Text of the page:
It took me two days to read this 500 page novel. I’ve read two of Mr. Eggers’s books before: Zeitoun and A Heartbreaking Work of Staggering Genius. I enjoyed the first one (as evidenced by my review of it this year), and I think I liked the second one, although it’s been awhile since I read it. But I have no doubt about this book. I thoroughly enjoyed it, more so than I think the other two Cannonballers who reviewed it this year.
The Circle is a company that feels the terrifying baby of Facebook and Google (or even just Google, if Google+ had actually worked out). It’s a technology company, with over 10,000 employees who are working in an environment similar to a giant tech start-up from the late 90s. There is work to be done, but it’s also supposed to be Fun! There are concerts and classes and discussion groups and a gym and parties. It reminded me of the first time a friend of mine showed me the new Bloomberg offices (the company, not the mayoral administration), and it had a kitchen full of free food. My first thought was about how convenient it all was; my second though was that it made it a lot easier to not leave work and return to the rest of one’s life.
That’s one part of the issue Mr. Eggers is trying to discuss in this book. Where should the line be between work and home? We hear buzzwords like ‘community’ thrown about at work all the time. It seems ideal to like where you work and the work you do, but should there be a line where your socializing at work end and your socializing at home begins? Is home your ‘real life,’ and is it better if that stays separate from work, or is it better if it all merges together, so long as you enjoy it?
That blurring of work and home life leads to the heart of the issues that Mr. Eggers discusses here. What should be the difference between private and public? Should anything be kept private? If so, why? If you keep something to yourself – whether that is knowledge, or a picture of a remote place, or an experience you had – are you being selfish by denying it to others who might not have a chance to experience or view it? Said differently – if you believe you have a right to something, am I obligated to give it to you? Does that change if the “I” in question is a private citizen, a private company, a non-profit, or the government? Because I casually mention on Facebook that I went on vacation, does it make sense to have that information catalogued and made accessible to anyone who is interested in, say, crowd sourcing a book for tourists who want to visit the places I visited?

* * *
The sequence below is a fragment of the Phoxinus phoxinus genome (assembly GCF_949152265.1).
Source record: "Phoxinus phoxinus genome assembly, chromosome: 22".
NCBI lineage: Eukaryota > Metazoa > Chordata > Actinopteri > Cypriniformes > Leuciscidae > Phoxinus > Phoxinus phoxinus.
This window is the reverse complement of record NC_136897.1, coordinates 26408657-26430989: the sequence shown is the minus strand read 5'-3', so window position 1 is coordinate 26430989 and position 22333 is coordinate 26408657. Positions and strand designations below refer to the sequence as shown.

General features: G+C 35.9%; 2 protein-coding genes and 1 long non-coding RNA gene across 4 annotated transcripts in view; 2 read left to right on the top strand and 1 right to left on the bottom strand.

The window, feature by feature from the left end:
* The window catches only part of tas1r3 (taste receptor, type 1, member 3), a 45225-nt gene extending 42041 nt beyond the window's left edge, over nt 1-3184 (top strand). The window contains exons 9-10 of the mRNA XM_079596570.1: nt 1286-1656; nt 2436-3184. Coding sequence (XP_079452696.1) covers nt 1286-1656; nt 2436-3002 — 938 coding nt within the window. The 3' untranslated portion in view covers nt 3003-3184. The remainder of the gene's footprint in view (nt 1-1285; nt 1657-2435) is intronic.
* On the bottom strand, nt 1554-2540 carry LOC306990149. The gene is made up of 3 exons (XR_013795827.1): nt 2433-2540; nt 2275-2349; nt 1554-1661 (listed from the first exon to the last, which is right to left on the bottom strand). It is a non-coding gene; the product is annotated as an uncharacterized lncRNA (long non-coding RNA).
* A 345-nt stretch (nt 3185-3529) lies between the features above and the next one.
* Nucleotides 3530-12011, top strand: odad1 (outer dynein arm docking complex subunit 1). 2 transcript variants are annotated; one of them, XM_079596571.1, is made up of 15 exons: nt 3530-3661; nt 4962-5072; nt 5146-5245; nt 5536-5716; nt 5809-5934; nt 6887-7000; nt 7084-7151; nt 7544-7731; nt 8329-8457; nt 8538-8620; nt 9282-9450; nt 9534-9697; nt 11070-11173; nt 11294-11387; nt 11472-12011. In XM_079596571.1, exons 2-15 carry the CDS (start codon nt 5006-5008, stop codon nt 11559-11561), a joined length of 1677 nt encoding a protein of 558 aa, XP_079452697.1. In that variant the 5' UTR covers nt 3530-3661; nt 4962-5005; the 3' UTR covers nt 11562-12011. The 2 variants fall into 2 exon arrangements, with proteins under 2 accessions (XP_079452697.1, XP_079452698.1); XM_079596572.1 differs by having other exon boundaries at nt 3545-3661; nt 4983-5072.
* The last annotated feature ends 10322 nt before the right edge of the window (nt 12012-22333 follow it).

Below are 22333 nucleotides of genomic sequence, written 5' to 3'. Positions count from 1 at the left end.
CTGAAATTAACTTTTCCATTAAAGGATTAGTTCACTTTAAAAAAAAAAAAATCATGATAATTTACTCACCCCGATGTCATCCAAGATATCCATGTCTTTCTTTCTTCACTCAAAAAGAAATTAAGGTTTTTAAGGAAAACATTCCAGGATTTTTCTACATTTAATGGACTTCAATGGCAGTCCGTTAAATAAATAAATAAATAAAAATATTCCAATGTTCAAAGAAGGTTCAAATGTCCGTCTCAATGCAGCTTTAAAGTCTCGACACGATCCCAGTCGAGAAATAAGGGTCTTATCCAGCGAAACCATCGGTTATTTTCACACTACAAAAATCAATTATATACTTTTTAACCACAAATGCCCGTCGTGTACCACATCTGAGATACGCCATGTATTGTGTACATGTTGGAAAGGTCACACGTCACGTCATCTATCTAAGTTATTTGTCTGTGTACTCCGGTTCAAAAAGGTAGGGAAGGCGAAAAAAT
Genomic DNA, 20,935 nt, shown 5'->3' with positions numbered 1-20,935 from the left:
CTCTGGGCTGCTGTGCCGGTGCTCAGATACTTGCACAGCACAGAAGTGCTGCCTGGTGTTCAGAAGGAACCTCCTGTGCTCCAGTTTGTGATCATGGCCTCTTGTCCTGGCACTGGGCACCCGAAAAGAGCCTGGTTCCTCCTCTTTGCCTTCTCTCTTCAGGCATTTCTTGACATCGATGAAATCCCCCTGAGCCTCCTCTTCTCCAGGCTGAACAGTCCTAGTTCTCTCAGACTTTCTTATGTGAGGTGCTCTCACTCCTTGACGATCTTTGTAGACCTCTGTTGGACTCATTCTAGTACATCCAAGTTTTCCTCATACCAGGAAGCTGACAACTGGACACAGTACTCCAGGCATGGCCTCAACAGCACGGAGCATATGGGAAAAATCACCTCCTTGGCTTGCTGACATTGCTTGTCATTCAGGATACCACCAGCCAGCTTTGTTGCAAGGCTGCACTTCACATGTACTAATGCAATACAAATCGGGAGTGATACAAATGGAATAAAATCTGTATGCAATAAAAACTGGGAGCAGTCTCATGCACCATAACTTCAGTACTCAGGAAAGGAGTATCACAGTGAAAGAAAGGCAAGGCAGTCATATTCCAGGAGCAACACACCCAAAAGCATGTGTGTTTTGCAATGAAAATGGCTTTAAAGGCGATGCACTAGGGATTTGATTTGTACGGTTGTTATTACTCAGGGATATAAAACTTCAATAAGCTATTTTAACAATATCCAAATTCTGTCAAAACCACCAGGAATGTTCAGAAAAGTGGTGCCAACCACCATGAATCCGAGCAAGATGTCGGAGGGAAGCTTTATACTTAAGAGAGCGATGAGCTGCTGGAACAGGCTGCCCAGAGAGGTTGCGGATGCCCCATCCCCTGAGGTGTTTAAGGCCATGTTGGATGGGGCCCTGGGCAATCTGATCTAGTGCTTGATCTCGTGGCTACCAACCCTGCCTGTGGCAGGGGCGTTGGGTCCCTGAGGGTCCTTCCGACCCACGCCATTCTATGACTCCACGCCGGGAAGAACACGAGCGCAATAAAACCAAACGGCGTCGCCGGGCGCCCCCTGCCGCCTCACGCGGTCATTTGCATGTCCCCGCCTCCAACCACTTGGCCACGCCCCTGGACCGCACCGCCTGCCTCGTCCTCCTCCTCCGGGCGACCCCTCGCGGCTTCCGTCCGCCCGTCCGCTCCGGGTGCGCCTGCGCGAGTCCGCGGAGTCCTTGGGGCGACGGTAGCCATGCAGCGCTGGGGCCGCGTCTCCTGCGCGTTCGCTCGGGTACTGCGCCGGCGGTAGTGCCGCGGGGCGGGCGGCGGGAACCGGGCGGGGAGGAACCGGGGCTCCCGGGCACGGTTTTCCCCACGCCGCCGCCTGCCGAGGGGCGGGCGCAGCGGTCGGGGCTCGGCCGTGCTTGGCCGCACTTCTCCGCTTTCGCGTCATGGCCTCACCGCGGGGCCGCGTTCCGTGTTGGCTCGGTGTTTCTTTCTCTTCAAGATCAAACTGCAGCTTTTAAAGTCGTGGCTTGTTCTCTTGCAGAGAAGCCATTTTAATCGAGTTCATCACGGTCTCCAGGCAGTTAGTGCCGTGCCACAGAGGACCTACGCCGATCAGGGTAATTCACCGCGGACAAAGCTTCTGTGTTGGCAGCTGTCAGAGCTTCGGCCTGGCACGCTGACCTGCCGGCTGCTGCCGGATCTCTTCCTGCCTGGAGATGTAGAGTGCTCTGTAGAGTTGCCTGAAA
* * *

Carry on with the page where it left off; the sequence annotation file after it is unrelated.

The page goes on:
I’d love to write a paper on the arguments The Circle (the company, not the book) makes. For example, at one point the leaders are discussing Julian Assange, and how the government was mad he made the information public, but that we all benefitted from it, and no one got hurt. But I think that a lot of people who would support Assange would balk at the idea that private citizens owe transparency to our fellow citizens in the same way. Yet that’s what The Circle is arguing. The Circle also tries to make this knowledge a social experience, tying all marketing together and giving that information away as well. I don’t recall who said it, but it reminds of the idea that “if the service is free, then what they’re really selling is you.” Social media today is already basically a way to sell marketing information under the guise of connecting with our friends. And for some of us, it’s great to know what a classmate who lives 5,000 miles away is doing without having to exchange multiple letters or emails. But it can also be a bit disconcerting to see the ads on the side of the Gmail window that are based on keywords from emails I’ve sent. That email is ‘free’ because I’m providing Google with loads of information.
Then there’s the fact that all of this social interaction can have a real impact on relationships. The neediness that can come out when someone sends a text but the recipient doesn’t reply. Or the popularity of pictures – and the feeling people can have if no one ‘likes’ their status, or comments on something they’ve said that they think is profound. People you’ve never met might think they know you, or that you owe them something, if you’ve interacted online. It’s disturbing.
The novel isn’t just about the company, though; it’s about Mae, a very young woman who gets hired thanks to her former college roommate. I think this is where I part ways with my fellow Cannonball reviewers. I absolutely believed her actions, mostly because she was so young and somewhat desperate. I also think that Mr. Eggers did a great job of making some of the people she disagrees with, well, jerks. At least, people Mae sees as jerks. If someone she respects a great deal makes the same arguments – or makes them in a different way – I can see her taking different actions. But I think she’s fragile, and chooses to believe the good.
But I also don’t think she just jumps right in from the get go. She has her separate space and hobbies, and seems more interested in doing well at the company than in buying into the company itself. In the beginning she wants to succeed and wants to not let her friend down; I didn’t get the sense that she was also really into The Circle in terms of what it represented. I think a character written differently would have gone the Katniss Everdeen route, and would have resulted in a different story altogether. I think Mae was kind of perfect for the parable Mr. Eggers is telling.
As much as I enjoyed reading it, this book did freak me out. And more than a little bit. So much of it was so close to where we are now that I can see how it could come to pass. That is fucking terrifying.